The gritty British drama Tyrannosaur opens with a scene in which the drunken Jacob (Peter Mullan), in a fit of rage, kicks his dog to death. And he's supposed to be the most likable of all the men who trample through this film's lower-class Leeds setting.
Just as Gary Oldman made his writing and directing debuts with a movie about miserable Brits (1997's Nil By Mouth), so too does Paddy Considine. The accomplished actor (My Summer of Love, In America) has ducked behind the camera to fashion a brutal tale in which Jacob, who's more likely to punch a person than smile at them, finally meets someone he can marginally stand. That would be Hannah (Olivia Colman), a meek Christian whose husband James (Eddie Marsan) almost makes Jacob look like Atticus Finch by comparison. When we first meet James, he's drunk and urinating on his wife's back as she sleeps on the couch. Such abhorrent behavior from her grotesque spouse makes it easier to understand why Hannah doesn't back away from Jacob but instead decides to pray for him. Despite Hannah's faith, this isn't exactly a match made in Heaven: Jacob initially treats her poorly as well, but over time, the pair begin to enjoy a friendship that, in its best moments, brings a ray or two of sunshine into their lives.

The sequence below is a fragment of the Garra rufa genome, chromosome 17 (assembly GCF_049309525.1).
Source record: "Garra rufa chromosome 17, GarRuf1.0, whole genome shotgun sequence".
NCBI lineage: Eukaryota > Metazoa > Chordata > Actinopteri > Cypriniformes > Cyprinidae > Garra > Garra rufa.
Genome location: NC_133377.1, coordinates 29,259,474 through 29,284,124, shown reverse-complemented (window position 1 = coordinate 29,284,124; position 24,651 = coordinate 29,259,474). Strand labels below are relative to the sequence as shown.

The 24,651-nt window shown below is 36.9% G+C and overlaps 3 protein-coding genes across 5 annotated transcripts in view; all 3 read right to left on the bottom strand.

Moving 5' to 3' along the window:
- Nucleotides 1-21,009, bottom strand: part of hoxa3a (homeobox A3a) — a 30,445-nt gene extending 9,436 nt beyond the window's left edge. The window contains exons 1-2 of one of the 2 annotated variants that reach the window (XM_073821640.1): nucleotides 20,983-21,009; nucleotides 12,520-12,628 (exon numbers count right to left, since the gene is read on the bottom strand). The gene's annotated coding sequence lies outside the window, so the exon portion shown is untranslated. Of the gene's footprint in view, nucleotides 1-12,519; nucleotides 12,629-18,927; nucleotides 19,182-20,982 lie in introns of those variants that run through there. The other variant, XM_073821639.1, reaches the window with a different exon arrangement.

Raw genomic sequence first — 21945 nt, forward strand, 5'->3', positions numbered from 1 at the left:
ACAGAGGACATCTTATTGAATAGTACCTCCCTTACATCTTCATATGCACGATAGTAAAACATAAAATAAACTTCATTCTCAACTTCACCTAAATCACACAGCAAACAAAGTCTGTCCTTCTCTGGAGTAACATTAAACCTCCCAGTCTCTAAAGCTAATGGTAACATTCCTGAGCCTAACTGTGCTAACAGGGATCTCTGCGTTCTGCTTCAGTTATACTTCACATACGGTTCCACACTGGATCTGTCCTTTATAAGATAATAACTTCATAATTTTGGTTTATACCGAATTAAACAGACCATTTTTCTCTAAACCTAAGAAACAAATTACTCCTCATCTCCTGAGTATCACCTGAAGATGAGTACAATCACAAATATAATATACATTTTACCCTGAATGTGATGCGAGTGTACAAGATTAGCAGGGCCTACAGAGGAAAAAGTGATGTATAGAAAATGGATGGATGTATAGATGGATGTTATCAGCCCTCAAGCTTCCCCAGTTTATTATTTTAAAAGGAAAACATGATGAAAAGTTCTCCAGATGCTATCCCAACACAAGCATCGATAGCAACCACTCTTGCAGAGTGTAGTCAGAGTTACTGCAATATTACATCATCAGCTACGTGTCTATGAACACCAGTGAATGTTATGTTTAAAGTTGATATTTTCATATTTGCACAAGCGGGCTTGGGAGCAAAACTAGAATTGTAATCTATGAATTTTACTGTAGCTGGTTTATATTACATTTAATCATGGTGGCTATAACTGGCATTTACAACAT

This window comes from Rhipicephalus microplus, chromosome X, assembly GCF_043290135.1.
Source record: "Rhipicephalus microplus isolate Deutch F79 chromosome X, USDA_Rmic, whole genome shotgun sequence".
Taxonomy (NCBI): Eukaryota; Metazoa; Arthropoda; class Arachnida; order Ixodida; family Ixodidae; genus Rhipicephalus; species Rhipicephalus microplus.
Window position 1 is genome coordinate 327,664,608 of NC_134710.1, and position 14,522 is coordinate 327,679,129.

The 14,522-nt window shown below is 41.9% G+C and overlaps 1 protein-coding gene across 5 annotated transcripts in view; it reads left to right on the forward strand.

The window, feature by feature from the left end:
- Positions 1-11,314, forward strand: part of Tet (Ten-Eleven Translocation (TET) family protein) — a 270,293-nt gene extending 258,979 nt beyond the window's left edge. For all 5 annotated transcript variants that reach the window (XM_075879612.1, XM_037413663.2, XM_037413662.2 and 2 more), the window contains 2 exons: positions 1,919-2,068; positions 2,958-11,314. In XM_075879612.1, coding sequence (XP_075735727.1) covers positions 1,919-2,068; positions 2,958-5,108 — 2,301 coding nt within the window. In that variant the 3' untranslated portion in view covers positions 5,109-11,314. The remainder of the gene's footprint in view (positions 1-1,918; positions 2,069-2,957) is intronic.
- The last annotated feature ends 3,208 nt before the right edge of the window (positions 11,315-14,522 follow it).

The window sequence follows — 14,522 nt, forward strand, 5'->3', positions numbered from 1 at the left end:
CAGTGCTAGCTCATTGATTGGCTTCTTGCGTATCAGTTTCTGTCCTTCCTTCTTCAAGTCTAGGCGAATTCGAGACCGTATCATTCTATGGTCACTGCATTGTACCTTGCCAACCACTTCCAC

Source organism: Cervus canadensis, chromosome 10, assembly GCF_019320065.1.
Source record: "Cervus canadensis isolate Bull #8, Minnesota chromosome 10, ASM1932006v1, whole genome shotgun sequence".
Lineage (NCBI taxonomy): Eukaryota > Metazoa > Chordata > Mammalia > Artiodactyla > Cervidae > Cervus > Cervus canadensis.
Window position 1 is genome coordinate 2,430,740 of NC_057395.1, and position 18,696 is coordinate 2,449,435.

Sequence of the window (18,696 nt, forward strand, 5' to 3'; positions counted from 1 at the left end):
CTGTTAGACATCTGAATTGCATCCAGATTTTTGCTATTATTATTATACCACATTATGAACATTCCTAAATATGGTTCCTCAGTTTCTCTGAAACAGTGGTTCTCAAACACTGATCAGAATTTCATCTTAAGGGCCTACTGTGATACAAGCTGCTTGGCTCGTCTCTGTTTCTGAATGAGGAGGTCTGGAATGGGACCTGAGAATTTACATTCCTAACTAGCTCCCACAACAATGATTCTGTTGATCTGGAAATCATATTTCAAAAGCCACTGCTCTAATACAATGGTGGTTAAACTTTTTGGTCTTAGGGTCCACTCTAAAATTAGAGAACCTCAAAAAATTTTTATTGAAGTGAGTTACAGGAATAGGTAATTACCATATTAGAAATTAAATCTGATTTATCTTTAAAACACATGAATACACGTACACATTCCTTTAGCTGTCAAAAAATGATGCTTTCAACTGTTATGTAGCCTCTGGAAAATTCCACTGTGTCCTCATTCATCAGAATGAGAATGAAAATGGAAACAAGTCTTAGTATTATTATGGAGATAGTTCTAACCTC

There's more to the film — more decent characters suffering horrible fates, more despicable neighborhood thugs begging for a painful comeuppance, and more miseries to be doled out to everyone unfortunate enough to have been born under Considine's pen. Clearly, Tyrannosaur won't have viewers exiting the screening with a song in their heart (unless that song is maybe "Ave Satani"), but the film is impeccably crafted, with sterling performances by all three leads. Those angling for a "feel-bad" bummer won't be disappointed.
(Tyrannosaur will be screened at 7:30 p.m. April 19-21 at The Light Factory, 345 N. College St. Admission is $7. Full details at www.lightfactory.org.)